As time goes on we’re seeing more and more transgender and LGBTQIA game characters introduced to the world. When LGBTQIA people are included in some sort of media people are often quick to pick it apart and figure out whether the representation is positive, realistic, and helpful or whether it has harmful implications, misinformation, or hate. However, it’s not often that we look at the representation of characters from our past. What better place to start than at the beginning? Birdo may not be the first LGBTQIA character, but she is the first transgender character in gaming. Looks like Nintendo has more firsts under their belt than we thought.
Who is Birdo?
Birdo is a character that has been around in the Mario franchise almost as long as our marvelous mustachioed friend. Remember the pink dinosaur with the bow who keeps spitting eggs at you in Super Mario Bros 2? Yep that’s her. Since her short lived rivalry with Peach, Mario, Luigi, and Toad she has moved on to become a regular in the Mario series. Appearing in games such as Mario Tennis, Mario Kart, and the Mario Party series to name just a few.
In the manual (pressed sheets of trees that used to come with games) included with Super Mario 2 Birdo was shown with the description “Ostro, he thinks he is a girl. He’d rather be called Birdetta”. This was 1988, so most people at this time weren’t all that aware of transgender people. They didn’t know misgendering was a thing or that it’s an inappropriate thing to do. Because of the wording and misgendering in her origin she is the subject of heated debate to this day.
What’s the debate?
The Birdo debate surrounds her origin and how her representation is handled. Because of the misgendering in her origin, Birdo is often referred to as male. But let’s be clear, Birdo is without question a female.
There are those that believe Birdo was retroactively declared, or retconned, female, ignoring her origin story and making her a cisgender woman. Her being retconned female doesn’t necessarily mean that those who believe this believe she is a man. This is probably what is happening with Birdo, as Nintendo is not the best when it comes to LGBTQIA related politics.
There is a theory about her going through gender reassignment surgery (GRS). This one is highly unlikely, it gives Nintendo too much credit. If any kind of transitioning was done it was a social transition or maybe hormonal, which would ideally mean everyone uses she/her pronouns. This also suggests that she wasn’t treated as female until after GRS, which is possible in this case as it does happen a lot in real life; but it’s wrong. Identifying as female makes you female, you don’t need surgery for that, end of story.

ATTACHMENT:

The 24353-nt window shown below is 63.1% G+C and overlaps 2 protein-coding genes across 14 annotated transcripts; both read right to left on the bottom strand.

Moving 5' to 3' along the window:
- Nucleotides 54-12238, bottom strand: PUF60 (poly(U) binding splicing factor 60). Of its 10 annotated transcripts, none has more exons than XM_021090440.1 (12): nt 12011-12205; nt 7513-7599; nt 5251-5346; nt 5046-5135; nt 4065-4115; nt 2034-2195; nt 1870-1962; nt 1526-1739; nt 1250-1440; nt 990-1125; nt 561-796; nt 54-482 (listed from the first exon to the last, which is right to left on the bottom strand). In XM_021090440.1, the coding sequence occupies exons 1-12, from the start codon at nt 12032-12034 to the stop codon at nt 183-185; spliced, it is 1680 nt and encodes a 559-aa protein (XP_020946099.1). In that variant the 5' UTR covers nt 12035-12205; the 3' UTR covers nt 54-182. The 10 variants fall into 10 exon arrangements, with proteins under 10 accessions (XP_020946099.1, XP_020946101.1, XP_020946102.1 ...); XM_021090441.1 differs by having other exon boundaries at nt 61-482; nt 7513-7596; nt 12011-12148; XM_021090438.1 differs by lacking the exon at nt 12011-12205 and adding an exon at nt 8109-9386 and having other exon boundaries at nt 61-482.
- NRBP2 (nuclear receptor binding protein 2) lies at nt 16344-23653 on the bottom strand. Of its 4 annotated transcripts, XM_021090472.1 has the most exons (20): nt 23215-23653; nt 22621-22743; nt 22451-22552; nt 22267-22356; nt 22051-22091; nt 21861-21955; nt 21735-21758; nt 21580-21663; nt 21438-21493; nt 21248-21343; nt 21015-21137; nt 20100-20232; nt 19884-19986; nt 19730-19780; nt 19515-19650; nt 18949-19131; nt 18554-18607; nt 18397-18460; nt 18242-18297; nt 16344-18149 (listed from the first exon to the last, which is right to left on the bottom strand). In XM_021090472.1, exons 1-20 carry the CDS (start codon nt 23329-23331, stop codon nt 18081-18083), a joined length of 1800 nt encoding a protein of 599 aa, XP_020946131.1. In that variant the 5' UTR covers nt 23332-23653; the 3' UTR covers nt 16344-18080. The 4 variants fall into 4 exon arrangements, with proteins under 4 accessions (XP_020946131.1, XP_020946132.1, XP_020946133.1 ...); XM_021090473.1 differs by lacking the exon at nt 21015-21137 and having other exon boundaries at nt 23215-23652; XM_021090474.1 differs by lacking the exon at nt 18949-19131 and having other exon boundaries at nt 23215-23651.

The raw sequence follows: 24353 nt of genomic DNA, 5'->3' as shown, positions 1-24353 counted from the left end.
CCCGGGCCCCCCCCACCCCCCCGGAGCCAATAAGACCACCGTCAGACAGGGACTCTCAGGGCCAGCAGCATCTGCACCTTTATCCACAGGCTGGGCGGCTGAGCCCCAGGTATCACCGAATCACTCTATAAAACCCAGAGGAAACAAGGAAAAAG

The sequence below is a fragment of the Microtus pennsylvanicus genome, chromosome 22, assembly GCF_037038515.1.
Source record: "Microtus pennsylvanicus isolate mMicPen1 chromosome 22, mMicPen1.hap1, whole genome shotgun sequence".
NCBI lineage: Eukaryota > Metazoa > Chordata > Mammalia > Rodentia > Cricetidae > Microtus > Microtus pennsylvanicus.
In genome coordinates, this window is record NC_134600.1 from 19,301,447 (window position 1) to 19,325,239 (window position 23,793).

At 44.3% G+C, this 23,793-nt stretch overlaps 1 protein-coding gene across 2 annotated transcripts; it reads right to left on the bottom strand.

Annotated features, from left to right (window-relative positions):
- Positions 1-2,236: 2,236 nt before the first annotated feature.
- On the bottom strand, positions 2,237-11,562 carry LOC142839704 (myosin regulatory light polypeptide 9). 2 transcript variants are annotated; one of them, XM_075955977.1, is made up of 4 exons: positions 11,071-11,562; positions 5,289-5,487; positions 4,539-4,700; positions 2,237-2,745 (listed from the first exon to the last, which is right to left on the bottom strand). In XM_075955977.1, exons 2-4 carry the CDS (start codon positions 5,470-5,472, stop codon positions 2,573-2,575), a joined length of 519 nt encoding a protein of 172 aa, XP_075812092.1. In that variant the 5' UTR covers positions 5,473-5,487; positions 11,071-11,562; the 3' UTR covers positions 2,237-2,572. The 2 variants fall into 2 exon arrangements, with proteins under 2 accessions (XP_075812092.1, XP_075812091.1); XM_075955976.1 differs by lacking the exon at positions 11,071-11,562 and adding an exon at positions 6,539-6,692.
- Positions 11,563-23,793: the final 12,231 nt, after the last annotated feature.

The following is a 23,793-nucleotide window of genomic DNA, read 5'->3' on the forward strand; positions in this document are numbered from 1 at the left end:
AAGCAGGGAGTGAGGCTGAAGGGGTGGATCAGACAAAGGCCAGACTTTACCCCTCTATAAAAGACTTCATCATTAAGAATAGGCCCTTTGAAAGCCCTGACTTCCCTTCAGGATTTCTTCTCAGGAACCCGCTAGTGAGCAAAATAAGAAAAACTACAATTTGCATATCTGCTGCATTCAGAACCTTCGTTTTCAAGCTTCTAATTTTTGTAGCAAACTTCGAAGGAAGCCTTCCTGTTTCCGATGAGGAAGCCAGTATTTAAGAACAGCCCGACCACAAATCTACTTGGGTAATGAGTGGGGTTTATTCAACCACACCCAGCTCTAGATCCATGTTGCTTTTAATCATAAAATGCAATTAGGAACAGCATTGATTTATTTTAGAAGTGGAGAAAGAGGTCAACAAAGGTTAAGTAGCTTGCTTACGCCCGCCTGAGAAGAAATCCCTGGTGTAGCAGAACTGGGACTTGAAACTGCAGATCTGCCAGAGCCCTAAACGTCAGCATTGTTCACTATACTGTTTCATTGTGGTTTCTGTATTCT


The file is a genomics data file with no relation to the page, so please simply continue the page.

My thought is that Nintendo just started using her pronouns. The only way for this to be settled is for Nintendo to flat out say so. There is a lot of evidence for all the arguments, but about half can be interpreted as bias or ignorance on gender issues depending on who is delivering it.
The first game misgenders her but in future games they do use the correct pronouns for her. In Super Smash Bros a trophy describes her as “gender indeterminate” and that her eggs are fake. Further cementing her not being a cis woman. In fact, she was voice acted by Japanese trans people (referred to as Okama by various sources) but with masculine voices or flamboyant masculine voices. Disturbingly enough, Okama is a slur that suggests trans women and gay men are highly promiscuous. The appropriate term for transgender Japanese people is “trans kei.” Thanks @ToyCapsule for this nugget of knowledge.
If Nintendo does really portray Birdo as being a trans woman then the fact that she never comes out means she is stealth. Which is being trans without being out.
What’s It Mean?
LGBTQIA representation in media is supposed to dispel misconceptions, to make characters relatable, and maybe make people rethink about how they treat marginalized groups. So while it may seem silly to argue the identity of a transgender dinosaur it is very important that we have all the positive representation we can get.
Is Birdo an example of positive representation? If you believe she is a trans woman then I’d say yes. Though, the constant attempts to bury her identity by Nintendo and the community does make it harder to say yes. While it’s rarely said she is trans explicitly, that it was said once at all is enough for Birdo to be considered trans. Personally, I can’t wait for her to be in more games; and who knows, maybe Nintendo will be more open about her identity in the future.
What do you think about the article and Birdo’s representation? Let me know your thoughts in the comments.
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